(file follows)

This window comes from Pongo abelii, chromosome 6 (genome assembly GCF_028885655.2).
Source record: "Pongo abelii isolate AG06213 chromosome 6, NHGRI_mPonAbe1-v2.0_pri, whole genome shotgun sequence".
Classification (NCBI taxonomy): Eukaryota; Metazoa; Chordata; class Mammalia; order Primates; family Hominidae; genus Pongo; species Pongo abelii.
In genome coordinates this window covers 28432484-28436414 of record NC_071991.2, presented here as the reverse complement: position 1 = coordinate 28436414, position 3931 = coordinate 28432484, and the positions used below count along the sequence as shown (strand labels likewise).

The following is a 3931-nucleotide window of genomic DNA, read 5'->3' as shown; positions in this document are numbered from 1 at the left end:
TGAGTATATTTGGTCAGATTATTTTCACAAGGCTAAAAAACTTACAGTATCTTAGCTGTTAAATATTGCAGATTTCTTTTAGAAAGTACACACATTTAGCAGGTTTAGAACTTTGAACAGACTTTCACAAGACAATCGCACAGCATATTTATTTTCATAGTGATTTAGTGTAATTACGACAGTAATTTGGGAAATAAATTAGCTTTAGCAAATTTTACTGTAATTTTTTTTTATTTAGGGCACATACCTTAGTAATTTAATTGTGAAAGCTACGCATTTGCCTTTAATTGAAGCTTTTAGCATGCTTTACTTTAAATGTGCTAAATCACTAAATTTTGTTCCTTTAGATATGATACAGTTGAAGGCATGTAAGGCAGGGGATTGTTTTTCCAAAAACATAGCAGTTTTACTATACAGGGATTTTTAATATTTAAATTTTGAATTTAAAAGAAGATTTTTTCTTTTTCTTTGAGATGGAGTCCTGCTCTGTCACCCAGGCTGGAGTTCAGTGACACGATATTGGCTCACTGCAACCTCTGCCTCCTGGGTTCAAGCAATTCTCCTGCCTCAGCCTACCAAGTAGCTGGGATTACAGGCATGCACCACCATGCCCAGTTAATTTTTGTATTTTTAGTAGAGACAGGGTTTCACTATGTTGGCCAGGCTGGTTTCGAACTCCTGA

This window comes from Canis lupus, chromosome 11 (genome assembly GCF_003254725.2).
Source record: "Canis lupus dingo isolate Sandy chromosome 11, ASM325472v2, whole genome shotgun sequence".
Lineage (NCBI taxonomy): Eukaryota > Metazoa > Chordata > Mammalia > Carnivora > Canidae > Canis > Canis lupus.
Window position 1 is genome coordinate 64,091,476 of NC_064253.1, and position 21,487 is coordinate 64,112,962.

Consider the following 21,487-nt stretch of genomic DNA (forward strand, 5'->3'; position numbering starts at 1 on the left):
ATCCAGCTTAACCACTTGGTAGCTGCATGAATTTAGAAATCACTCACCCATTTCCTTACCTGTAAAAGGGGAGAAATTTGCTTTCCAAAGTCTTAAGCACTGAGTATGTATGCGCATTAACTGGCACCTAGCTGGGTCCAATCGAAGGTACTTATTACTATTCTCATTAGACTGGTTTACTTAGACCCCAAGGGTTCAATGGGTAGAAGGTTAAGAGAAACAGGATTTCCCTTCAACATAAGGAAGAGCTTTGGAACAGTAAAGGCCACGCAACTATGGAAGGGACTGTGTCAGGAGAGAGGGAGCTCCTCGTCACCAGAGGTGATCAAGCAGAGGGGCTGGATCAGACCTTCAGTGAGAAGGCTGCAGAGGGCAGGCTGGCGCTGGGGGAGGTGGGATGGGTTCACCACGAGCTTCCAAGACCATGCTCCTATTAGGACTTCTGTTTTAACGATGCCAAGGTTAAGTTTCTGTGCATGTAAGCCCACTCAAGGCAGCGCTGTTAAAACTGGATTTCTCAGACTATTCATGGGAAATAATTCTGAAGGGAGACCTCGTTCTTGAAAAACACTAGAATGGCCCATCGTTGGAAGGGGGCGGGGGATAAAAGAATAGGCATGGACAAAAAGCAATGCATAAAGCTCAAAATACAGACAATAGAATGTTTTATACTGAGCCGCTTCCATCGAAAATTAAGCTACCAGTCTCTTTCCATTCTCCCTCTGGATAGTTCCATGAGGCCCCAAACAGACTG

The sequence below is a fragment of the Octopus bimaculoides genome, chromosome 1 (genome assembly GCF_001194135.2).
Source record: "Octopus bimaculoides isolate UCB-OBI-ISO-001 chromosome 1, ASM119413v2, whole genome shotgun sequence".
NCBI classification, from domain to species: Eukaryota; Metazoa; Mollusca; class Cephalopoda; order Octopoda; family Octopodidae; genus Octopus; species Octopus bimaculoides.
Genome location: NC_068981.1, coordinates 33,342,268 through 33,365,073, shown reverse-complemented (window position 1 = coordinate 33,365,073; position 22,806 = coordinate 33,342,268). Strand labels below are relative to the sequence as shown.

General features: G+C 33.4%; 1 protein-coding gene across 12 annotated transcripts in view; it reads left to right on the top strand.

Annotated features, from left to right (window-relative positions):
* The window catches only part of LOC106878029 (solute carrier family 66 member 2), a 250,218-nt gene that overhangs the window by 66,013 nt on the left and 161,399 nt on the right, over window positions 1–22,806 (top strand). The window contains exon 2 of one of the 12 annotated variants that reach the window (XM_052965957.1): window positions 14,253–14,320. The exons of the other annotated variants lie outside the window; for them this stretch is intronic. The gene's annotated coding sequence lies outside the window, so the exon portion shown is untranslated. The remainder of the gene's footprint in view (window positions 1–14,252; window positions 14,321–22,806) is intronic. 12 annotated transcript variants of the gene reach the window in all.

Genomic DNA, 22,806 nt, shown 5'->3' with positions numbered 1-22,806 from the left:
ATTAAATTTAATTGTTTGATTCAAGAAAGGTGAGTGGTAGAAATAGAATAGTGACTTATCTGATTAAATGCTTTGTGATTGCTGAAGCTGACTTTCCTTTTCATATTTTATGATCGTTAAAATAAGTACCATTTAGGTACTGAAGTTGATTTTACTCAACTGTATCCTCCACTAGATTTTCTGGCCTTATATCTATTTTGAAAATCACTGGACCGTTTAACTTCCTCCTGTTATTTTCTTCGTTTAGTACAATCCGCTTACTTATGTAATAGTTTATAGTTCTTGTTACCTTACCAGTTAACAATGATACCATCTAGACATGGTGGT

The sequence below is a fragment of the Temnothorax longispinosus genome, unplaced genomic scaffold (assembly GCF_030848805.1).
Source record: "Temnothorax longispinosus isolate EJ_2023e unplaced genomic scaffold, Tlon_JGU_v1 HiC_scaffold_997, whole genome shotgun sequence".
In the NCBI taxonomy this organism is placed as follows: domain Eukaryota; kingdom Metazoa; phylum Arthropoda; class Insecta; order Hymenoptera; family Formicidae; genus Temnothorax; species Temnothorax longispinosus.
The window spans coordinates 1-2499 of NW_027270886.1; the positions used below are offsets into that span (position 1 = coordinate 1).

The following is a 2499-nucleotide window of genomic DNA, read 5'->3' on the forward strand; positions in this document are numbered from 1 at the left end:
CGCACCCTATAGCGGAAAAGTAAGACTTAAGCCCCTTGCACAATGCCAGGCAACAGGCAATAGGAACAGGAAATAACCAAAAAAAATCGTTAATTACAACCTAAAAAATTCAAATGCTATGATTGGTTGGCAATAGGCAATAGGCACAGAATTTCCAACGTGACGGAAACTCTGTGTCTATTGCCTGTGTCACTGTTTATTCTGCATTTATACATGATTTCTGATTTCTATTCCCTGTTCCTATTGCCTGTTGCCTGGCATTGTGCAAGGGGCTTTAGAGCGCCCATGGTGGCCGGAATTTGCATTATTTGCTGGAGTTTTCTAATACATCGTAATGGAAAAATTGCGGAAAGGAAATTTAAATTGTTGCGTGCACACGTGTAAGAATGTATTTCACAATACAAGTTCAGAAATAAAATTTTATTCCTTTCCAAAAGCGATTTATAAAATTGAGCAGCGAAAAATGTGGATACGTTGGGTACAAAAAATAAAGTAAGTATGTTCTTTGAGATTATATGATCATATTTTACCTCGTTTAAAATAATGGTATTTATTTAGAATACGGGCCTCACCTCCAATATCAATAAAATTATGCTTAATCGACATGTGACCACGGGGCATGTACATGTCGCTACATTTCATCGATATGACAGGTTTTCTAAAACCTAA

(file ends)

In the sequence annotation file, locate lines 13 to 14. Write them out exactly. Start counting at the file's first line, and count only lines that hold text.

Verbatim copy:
The sequence below is a fragment of the Octopus bimaculoides genome, chromosome 1 (genome assembly GCF_001194135.2).
Source record: "Octopus bimaculoides isolate UCB-OBI-ISO-001 chromosome 1, ASM119413v2, whole genome shotgun sequence".